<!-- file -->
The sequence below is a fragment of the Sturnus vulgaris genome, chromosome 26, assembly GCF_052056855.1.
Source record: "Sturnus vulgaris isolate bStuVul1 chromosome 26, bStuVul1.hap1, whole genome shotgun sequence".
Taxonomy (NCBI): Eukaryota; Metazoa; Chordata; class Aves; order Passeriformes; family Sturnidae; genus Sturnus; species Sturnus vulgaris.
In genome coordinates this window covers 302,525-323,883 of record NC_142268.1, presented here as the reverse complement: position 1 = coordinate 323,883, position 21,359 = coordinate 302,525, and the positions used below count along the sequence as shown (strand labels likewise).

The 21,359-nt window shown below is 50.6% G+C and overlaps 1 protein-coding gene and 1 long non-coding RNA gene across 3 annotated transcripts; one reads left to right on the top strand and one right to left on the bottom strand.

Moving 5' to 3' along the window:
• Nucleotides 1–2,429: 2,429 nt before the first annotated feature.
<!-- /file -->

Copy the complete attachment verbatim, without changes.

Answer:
The sequence below is a fragment of the Sturnus vulgaris genome, chromosome 26, assembly GCF_052056855.1.
Source record: "Sturnus vulgaris isolate bStuVul1 chromosome 26, bStuVul1.hap1, whole genome shotgun sequence".
Taxonomy (NCBI): Eukaryota; Metazoa; Chordata; class Aves; order Passeriformes; family Sturnidae; genus Sturnus; species Sturnus vulgaris.
In genome coordinates this window covers 302,525-323,883 of record NC_142268.1, presented here as the reverse complement: position 1 = coordinate 323,883, position 21,359 = coordinate 302,525, and the positions used below count along the sequence as shown (strand labels likewise).

The 21,359-nt window shown below is 50.6% G+C and overlaps 1 protein-coding gene and 1 long non-coding RNA gene across 3 annotated transcripts; one reads left to right on the top strand and one right to left on the bottom strand.

Moving 5' to 3' along the window:
• Nucleotides 1–2,429: 2,429 nt before the first annotated feature.